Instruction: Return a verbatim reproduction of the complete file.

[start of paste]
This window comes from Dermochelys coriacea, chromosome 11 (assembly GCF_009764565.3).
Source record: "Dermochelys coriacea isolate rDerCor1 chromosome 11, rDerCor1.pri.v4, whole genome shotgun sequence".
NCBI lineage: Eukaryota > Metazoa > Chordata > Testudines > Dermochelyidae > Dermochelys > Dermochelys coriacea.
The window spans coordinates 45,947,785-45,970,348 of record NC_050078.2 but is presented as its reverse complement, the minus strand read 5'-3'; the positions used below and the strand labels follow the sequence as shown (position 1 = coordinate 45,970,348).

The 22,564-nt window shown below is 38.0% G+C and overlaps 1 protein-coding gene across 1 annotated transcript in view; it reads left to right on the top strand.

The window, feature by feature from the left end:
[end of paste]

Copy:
This window comes from Dermochelys coriacea, chromosome 11 (assembly GCF_009764565.3).
Source record: "Dermochelys coriacea isolate rDerCor1 chromosome 11, rDerCor1.pri.v4, whole genome shotgun sequence".
NCBI lineage: Eukaryota > Metazoa > Chordata > Testudines > Dermochelyidae > Dermochelys > Dermochelys coriacea.
The window spans coordinates 45,947,785-45,970,348 of record NC_050078.2 but is presented as its reverse complement, the minus strand read 5'-3'; the positions used below and the strand labels follow the sequence as shown (position 1 = coordinate 45,970,348).

The 22,564-nt window shown below is 38.0% G+C and overlaps 1 protein-coding gene across 1 annotated transcript in view; it reads left to right on the top strand.

The window, feature by feature from the left end: